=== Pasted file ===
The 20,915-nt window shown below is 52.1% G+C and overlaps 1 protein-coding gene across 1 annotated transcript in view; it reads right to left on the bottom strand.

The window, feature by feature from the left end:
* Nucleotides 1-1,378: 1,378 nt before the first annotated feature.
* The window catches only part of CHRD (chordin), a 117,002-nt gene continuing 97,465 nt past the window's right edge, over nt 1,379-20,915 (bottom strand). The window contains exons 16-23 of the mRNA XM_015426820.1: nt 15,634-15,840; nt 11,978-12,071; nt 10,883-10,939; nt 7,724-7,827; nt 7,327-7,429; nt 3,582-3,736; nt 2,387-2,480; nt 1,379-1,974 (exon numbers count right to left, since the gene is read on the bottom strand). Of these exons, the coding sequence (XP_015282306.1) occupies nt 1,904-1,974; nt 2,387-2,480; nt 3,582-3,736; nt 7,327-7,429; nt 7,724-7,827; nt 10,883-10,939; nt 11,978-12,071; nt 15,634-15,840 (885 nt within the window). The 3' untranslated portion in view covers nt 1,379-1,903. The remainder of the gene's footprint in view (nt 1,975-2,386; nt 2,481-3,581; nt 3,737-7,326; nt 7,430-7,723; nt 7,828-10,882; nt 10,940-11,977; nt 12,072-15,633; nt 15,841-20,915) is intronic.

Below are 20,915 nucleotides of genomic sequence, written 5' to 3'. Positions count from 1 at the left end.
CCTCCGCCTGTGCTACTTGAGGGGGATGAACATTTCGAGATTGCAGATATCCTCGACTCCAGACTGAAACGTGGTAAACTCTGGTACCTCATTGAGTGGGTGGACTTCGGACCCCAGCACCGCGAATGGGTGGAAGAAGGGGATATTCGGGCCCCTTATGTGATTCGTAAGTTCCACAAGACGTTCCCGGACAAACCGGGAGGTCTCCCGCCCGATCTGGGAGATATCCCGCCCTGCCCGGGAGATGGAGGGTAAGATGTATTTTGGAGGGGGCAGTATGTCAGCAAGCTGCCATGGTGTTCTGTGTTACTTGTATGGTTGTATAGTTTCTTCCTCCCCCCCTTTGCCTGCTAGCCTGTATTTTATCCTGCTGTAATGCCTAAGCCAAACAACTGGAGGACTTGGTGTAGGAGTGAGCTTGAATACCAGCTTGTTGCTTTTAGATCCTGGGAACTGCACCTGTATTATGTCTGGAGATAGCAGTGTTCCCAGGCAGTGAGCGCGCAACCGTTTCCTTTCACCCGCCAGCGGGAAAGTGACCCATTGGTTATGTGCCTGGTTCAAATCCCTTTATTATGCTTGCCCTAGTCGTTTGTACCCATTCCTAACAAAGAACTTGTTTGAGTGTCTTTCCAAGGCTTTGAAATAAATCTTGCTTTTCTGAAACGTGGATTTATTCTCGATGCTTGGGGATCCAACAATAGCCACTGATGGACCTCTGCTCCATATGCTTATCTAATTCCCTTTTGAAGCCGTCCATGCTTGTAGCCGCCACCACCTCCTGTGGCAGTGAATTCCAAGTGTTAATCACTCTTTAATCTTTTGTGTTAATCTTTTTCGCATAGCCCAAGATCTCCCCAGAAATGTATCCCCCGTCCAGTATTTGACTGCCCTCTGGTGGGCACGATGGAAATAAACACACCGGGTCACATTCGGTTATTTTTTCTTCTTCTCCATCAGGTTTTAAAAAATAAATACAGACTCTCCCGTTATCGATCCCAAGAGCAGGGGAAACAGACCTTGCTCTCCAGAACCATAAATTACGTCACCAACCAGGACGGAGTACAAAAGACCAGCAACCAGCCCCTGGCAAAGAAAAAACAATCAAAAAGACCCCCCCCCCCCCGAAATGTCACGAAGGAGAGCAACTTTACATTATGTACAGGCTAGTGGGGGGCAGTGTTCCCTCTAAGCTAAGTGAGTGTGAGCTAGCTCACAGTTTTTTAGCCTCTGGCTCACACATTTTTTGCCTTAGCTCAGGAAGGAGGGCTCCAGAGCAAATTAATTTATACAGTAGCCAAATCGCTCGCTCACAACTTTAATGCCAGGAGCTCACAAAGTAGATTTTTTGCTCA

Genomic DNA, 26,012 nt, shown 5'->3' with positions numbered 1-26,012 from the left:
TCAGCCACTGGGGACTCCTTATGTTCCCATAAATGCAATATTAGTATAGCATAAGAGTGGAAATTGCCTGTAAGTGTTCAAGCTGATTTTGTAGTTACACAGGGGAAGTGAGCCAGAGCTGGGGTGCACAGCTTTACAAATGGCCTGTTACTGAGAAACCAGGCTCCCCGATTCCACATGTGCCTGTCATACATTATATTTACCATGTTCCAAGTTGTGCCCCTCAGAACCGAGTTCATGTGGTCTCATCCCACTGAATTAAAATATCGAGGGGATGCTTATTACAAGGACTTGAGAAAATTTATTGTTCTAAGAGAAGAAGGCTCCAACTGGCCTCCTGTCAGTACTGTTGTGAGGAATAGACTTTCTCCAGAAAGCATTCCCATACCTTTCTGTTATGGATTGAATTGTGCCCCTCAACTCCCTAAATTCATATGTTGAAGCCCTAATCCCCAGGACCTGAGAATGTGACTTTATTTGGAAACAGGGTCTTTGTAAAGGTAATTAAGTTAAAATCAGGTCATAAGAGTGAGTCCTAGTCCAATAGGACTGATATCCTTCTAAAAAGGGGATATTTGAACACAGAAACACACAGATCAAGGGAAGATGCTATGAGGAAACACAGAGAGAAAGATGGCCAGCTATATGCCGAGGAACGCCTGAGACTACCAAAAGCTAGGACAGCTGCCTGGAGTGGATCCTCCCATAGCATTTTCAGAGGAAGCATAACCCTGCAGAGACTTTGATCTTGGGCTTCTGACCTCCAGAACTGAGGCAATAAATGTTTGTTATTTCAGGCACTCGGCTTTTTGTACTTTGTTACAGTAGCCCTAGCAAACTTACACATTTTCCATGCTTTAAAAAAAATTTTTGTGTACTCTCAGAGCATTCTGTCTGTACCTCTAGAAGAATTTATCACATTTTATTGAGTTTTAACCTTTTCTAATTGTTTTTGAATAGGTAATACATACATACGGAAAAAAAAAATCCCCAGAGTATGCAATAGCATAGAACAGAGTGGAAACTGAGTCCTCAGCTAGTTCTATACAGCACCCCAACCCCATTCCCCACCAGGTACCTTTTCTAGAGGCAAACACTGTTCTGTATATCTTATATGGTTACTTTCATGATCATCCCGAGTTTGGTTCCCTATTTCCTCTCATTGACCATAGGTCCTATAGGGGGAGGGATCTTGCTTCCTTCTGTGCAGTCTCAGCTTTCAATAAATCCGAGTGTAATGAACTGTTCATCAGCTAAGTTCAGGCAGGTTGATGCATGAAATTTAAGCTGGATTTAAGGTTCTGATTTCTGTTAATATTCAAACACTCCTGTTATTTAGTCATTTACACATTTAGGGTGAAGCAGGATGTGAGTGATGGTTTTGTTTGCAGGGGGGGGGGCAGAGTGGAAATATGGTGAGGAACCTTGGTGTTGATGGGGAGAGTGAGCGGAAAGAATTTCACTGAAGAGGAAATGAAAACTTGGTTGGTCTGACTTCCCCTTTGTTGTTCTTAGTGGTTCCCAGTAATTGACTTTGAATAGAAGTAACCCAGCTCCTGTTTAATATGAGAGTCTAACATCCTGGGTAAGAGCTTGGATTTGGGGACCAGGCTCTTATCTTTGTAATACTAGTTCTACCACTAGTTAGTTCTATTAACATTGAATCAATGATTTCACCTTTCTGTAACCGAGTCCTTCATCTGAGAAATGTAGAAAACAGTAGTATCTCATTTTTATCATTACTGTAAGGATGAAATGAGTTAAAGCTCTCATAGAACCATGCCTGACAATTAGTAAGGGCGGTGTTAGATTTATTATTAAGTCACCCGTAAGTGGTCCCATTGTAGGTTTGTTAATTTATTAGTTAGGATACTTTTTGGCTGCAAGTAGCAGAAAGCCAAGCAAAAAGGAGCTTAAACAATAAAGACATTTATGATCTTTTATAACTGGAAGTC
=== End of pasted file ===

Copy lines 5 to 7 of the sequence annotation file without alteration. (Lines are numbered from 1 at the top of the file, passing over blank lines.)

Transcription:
Below are 20,915 nucleotides of genomic sequence, written 5' to 3'. Positions count from 1 at the left end.
CCTCCGCCTGTGCTACTTGAGGGGGATGAACATTTCGAGATTGCAGATATCCTCGACTCCAGACTGAAACGTGGTAAACTCTGGTACCTCATTGAGTGGGTGGACTTCGGACCCCAGCACCGCGAATGGGTGGAAGAAGGGGATATTCGGGCCCCTTATGTGATTCGTAAGTTCCACAAGACGTTCCCGGACAAACCGGGAGGTCTCCCGCCCGATCTGGGAGATATCCCGCCCTGCCCGGGAGATGGAGGGTAAGATGTATTTTGGAGGGGGCAGTATGTCAGCAAGCTGCCATGGTGTTCTGTGTTACTTGTATGGTTGTATAGTTTCTTCCTCCCCCCCTTTGCCTGCTAGCCTGTATTTTATCCTGCTGTAATGCCTAAGCCAAACAACTGGAGGACTTGGTGTAGGAGTGAGCTTGAATACCAGCTTGTTGCTTTTAGATCCTGGGAACTGCACCTGTATTATGTCTGGAGATAGCAGTGTTCCCAGGCAGTGAGCGCGCAACCGTTTCCTTTCACCCGCCAGCGGGAAAGTGACCCATTGGTTATGTGCCTGGTTCAAATCCCTTTATTATGCTTGCCCTAGTCGTTTGTACCCATTCCTAACAAAGAACTTGTTTGAGTGTCTTTCCAAGGCTTTGAAATAAATCTTGCTTTTCTGAAACGTGGATTTATTCTCGATGCTTGGGGATCCAACAATAGCCACTGATGGACCTCTGCTCCATATGCTTATCTAATTCCCTTTTGAAGCCGTCCATGCTTGTAGCCGCCACCACCTCCTGTGGCAGTGAATTCCAAGTGTTAATCACTCTTTAATCTTTTGTGTTAATCTTTTTCGCATAGCCCAAGATCTCCCCAGAAATGTATCCCCCGTCCAGTATTTGACTGCCCTCTGGTGGGCACGATGGAAATAAACACACCGGGTCACATTCGGTTATTTTTTCTTCTTCTCCATCAGGTTTTAAAAAATAAATACAGACTCTCCCGTTATCGATCCCAAGAGCAGGGGAAACAGACCTTGCTCTCCAGAACCATAAATTACGTCACCAACCAGGACGGAGTACAAAAGACCAGCAACCAGCCCCTGGCAAAGAAAAAACAATCAAAAAGACCCCCCCCCCCCCGAAATGTCACGAAGGAGAGCAACTTTACATTATGTACAGGCTAGTGGGGGGCAGTGTTCCCTCTAAGCTAAGTGAGTGTGAGCTAGCTCACAGTTTTTTAGCCTCTGGCTCACACATTTTTTGCCTTAGCTCAGGAAGGAGGGCTCCAGAGCAAATTAATTTATACAGTAGCCAAATCGCTCGCTCACAACTTTAATGCCAGGAGCTCACAAAGTAGATTTTTTGCTCA

Genomic DNA, 26,012 nt, shown 5'->3' with positions numbered 1-26,012 from the left: